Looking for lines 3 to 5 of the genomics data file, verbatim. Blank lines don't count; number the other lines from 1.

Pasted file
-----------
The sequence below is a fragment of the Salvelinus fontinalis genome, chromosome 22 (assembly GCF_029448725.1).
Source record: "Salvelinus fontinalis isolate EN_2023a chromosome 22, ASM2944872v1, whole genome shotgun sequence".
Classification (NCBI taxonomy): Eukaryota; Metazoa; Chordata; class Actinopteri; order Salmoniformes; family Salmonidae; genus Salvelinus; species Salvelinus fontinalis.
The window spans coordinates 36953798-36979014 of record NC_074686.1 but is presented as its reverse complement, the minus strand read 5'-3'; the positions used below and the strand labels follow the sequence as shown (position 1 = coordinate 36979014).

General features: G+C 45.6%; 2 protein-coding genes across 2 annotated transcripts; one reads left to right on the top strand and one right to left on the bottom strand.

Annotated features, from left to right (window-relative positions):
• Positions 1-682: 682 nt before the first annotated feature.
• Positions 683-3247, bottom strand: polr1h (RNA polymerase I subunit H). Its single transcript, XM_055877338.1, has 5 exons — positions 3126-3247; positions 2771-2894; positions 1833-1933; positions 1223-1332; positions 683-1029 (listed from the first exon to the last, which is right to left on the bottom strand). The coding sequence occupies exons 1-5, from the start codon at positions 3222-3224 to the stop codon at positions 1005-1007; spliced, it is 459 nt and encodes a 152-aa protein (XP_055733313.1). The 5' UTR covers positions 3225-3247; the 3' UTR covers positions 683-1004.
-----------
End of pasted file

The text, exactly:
Classification (NCBI taxonomy): Eukaryota; Metazoa; Chordata; class Actinopteri; order Salmoniformes; family Salmonidae; genus Salvelinus; species Salvelinus fontinalis.
The window spans coordinates 36953798-36979014 of record NC_074686.1 but is presented as its reverse complement, the minus strand read 5'-3'; the positions used below and the strand labels follow the sequence as shown (position 1 = coordinate 36979014).

General features: G+C 45.6%; 2 protein-coding genes across 2 annotated transcripts; one reads left to right on the top strand and one right to left on the bottom strand.